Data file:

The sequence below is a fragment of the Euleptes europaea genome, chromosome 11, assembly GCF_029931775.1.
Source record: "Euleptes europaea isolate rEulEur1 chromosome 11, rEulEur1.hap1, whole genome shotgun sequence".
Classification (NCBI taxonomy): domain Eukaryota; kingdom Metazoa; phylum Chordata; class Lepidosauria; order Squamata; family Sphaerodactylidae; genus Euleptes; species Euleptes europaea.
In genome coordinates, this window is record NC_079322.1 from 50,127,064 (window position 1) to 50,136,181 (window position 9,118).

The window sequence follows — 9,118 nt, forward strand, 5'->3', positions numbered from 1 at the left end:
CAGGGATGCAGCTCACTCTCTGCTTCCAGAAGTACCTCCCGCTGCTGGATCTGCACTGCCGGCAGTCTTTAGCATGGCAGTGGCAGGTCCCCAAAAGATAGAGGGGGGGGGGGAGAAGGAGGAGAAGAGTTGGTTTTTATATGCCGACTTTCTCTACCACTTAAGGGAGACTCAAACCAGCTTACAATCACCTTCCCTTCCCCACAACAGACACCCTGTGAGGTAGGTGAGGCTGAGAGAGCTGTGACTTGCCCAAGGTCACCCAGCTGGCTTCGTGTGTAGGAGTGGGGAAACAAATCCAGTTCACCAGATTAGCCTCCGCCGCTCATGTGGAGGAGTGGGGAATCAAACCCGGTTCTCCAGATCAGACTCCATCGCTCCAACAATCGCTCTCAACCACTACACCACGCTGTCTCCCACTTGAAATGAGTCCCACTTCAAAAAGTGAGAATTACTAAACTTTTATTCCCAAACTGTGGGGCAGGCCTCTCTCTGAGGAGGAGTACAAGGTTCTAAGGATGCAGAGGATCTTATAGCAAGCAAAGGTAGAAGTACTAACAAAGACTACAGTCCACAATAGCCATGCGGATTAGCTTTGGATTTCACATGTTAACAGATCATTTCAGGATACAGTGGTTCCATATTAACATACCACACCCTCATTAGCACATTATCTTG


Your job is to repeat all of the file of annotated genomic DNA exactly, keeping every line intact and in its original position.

The sequence below is a fragment of the Euleptes europaea genome, chromosome 11, assembly GCF_029931775.1.
Source record: "Euleptes europaea isolate rEulEur1 chromosome 11, rEulEur1.hap1, whole genome shotgun sequence".
Classification (NCBI taxonomy): domain Eukaryota; kingdom Metazoa; phylum Chordata; class Lepidosauria; order Squamata; family Sphaerodactylidae; genus Euleptes; species Euleptes europaea.
In genome coordinates, this window is record NC_079322.1 from 50,127,064 (window position 1) to 50,136,181 (window position 9,118).

The window sequence follows — 9,118 nt, forward strand, 5'->3', positions numbered from 1 at the left end:
CAGGGATGCAGCTCACTCTCTGCTTCCAGAAGTACCTCCCGCTGCTGGATCTGCACTGCCGGCAGTCTTTAGCATGGCAGTGGCAGGTCCCCAAAAGATAGAGGGGGGGGGGGAGAAGGAGGAGAAGAGTTGGTTTTTATATGCCGACTTTCTCTACCACTTAAGGGAGACTCAAACCAGCTTACAATCACCTTCCCTTCCCCACAACAGACACCCTGTGAGGTAGGTGAGGCTGAGAGAGCTGTGACTTGCCCAAGGTCACCCAGCTGGCTTCGTGTGTAGGAGTGGGGAAACAAATCCAGTTCACCAGATTAGCCTCCGCCGCTCATGTGGAGGAGTGGGGAATCAAACCCGGTTCTCCAGATCAGACTCCATCGCTCCAACAATCGCTCTCAACCACTACACCACGCTGTCTCCCACTTGAAATGAGTCCCACTTCAAAAAGTGAGAATTACTAAACTTTTATTCCCAAACTGTGGGGCAGGCCTCTCTCTGAGGAGGAGTACAAGGTTCTAAGGATGCAGAGGATCTTATAGCAAGCAAAGGTAGAAGTACTAACAAAGACTACAGTCCACAATAGCCATGCGGATTAGCTTTGGATTTCACATGTTAACAGATCATTTCAGGATACAGTGGTTCCATATTAACATACCACACCCTCATTAGCACATTATCTTG